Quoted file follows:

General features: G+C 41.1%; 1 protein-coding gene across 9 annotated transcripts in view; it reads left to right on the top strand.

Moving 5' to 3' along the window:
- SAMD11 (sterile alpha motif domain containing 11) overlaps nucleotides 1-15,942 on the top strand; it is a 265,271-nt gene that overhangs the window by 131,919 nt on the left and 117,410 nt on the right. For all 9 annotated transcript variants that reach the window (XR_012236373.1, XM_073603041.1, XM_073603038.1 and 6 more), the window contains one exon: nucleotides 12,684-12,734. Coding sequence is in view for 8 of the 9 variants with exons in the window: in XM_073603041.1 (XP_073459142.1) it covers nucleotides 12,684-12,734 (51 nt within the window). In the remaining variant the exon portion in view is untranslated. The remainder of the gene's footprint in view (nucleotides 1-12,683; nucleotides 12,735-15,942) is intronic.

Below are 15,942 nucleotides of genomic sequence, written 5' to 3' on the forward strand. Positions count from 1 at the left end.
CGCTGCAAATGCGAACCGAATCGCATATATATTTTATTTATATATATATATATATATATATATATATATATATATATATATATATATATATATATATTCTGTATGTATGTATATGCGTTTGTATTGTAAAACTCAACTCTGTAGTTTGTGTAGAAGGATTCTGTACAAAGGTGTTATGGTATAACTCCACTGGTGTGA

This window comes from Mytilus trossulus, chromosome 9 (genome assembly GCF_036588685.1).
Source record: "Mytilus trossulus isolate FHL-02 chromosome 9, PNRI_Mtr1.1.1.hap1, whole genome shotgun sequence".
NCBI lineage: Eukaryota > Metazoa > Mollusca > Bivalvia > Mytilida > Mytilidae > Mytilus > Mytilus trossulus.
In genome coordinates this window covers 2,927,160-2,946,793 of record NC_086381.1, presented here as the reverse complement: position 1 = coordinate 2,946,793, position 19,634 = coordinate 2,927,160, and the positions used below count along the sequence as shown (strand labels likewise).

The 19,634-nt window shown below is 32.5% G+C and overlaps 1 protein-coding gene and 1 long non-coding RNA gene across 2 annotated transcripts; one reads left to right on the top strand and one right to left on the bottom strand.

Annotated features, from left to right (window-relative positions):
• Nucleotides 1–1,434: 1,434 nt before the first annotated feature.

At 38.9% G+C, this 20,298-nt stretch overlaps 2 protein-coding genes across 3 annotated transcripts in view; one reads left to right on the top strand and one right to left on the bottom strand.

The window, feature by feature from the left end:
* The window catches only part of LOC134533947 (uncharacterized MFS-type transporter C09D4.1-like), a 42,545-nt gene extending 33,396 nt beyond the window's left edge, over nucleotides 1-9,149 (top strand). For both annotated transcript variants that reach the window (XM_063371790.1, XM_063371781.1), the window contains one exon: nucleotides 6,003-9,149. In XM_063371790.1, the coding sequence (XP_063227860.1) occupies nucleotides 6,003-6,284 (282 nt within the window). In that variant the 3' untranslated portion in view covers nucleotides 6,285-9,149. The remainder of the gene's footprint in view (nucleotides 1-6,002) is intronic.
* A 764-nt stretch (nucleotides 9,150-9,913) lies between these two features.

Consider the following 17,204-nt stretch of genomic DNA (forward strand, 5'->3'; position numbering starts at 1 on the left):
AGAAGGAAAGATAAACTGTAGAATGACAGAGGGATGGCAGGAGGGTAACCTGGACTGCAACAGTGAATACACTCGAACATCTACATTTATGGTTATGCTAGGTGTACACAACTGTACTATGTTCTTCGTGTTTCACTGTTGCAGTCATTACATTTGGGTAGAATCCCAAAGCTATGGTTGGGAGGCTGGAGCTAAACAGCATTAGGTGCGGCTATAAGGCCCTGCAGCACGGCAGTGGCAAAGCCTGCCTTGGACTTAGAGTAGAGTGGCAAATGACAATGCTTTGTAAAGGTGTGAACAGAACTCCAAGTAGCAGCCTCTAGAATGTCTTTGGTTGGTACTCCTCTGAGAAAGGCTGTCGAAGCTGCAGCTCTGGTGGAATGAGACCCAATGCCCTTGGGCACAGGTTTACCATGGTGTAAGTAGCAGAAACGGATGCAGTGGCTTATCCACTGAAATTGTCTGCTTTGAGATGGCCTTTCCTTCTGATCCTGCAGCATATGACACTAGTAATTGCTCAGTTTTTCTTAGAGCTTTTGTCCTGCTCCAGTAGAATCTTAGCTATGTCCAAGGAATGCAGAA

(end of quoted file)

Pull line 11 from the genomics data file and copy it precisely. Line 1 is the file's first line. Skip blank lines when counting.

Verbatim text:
Annotated features, from left to right (window-relative positions):